Engels and Marx began writing a pamphlet together. Based on a first draft produced by Engels called the Principles of Communism, Marx finished the 12,000 word pamphlet in six weeks. Unlike most of Marx's work, it was an accessible account of communist ideology. Written for a mass audience, The Communist Manifesto summarised the forthcoming revolution and the nature of the communist society that would be established by the proletariat. The Communist Manifesto was published in February, t opens with the words: ‘A spectre is haunting Europe – the spectre of Communism’ and then it declares proudly: ‘Of all the classes that stand face to face with the bourgeoisie today, the proletariat alone is a really revolutionary class. The other classes decay and finally disappear in the face of modern industry; the proletariat is its special and essential product.
It goes on: ‘What the bourgeoisie therefore produces, above all, are its own gravediggers. Its fall and the victory of the proletariat are equally inevitable.’
The Manifesto concludes: ‘Let the ruling classes tremble at a Communist revolution. The proletarians have nothing to lose but their chains. They have a world to win. Working men of all countries, unite!’
Three days later, a revolutionary uprising in France overthrew the monarchy. The revolution spread to Germany in March and rapidly expanded across Europe. The feudal rulers of the German states were forced to abdicate in droves or accept parliaments and constitutions. In May, the National Assembly began meeting in the Paulskirche in Frankfurt, where it was to draft a constitution for a united Germany.
Marx and Engels did not hesitate for a moment to participate in the revolution. Drawing on the tradition of the Rheinische Zeitung, which was banned in 1843, Marx and Engels founded the Neue Rheinische Zeitung (NRZ) in Cologne.The men hoped to use the newspaper to encourage the revolutionary atmosphere that they had witnessed in Paris. Three hundred and one editions of the paper appeared between June 1, 1848 and May 19, 1849, and the publication reached a circulation of 6,000, a considerable number at the time. The newspaper saw itself as the left wing of the democratic camp and its task as pushing forward the bourgeois revolution, which, as the Communist Manifesto had declared, “will be but the prelude of an immediately following proletarian revolution.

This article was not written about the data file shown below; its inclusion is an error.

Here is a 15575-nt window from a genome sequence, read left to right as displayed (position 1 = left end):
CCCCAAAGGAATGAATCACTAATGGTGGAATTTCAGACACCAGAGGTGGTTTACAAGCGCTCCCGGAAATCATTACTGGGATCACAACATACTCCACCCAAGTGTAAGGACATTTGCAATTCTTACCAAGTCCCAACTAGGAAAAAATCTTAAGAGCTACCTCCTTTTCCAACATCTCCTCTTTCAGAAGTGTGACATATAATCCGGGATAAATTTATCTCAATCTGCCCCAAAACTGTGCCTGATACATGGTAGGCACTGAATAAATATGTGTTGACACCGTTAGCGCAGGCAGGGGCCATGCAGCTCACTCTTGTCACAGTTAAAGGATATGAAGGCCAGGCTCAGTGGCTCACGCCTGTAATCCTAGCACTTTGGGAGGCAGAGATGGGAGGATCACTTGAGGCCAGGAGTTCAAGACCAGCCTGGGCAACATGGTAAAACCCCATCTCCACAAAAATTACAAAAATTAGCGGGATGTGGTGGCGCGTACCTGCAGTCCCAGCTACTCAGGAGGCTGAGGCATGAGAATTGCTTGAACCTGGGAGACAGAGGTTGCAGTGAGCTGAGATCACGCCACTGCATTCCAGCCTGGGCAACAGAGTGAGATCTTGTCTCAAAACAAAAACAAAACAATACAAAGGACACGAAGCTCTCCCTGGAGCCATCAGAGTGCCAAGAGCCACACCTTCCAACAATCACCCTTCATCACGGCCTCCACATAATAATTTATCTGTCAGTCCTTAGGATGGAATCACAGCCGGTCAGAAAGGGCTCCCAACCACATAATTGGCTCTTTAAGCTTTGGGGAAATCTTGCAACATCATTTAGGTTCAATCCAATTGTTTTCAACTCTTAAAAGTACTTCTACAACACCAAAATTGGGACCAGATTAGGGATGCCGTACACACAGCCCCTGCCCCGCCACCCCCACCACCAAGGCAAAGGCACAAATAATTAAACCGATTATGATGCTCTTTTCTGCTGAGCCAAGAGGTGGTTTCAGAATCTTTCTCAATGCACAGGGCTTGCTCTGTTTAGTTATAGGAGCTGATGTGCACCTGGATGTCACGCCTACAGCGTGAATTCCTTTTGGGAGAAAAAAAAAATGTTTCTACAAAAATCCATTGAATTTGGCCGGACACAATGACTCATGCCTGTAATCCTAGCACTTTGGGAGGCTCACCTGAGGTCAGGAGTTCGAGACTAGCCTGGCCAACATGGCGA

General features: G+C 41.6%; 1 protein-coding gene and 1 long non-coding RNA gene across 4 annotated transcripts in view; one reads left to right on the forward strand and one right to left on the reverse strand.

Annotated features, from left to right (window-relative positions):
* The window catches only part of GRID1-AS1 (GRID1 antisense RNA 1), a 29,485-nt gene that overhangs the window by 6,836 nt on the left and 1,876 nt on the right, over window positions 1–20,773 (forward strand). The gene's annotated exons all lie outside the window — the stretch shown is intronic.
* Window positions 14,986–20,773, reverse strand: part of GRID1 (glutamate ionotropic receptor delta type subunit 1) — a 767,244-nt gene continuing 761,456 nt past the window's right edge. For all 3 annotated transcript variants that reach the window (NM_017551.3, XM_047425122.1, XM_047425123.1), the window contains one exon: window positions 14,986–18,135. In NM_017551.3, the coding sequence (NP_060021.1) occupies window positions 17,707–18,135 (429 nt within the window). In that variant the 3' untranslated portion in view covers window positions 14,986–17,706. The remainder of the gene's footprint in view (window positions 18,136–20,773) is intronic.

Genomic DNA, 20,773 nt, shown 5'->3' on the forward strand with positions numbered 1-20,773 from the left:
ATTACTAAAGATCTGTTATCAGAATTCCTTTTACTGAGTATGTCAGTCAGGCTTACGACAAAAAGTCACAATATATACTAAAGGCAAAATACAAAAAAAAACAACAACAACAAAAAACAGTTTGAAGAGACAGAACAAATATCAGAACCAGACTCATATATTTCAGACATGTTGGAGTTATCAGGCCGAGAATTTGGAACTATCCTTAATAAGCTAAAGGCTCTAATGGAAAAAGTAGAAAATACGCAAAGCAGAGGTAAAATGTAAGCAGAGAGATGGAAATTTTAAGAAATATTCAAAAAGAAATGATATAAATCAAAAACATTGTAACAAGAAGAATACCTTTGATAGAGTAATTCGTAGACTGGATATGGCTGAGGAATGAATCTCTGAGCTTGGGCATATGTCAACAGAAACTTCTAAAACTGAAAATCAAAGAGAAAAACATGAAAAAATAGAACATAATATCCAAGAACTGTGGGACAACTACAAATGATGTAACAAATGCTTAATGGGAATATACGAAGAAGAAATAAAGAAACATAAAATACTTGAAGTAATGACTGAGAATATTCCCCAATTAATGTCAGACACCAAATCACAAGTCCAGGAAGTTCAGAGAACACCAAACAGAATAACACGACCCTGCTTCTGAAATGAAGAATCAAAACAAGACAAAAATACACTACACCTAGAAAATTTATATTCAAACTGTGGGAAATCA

Engels helped form an organisation called the Rhineland Democrats. On 25th September, 1848, several of the leaders of the group were arrested. Engels managed to escape but was forced to leave the country. Karl Marx continued to publish the New Rhenish Gazette until he was expelled in May, 1849. Engels and Marx then moved to London.
In November 1850, unable to make a living as a writer in London and anxious to help support the penniless Marx, Engels returned to his father’s business in Manchester. All the time, the two men kept an almost  daily correspondence, exchanging ideas and opinions and collaborating in developing the theory of scientific socialism. Friedrich Engels sent postal orders or £1 or £5 notes, cut in half and sent in separate envelopes. In this way the Marx family was able to survive.
At the same time, they took a leading role in the struggle of workers in Britain and across the world.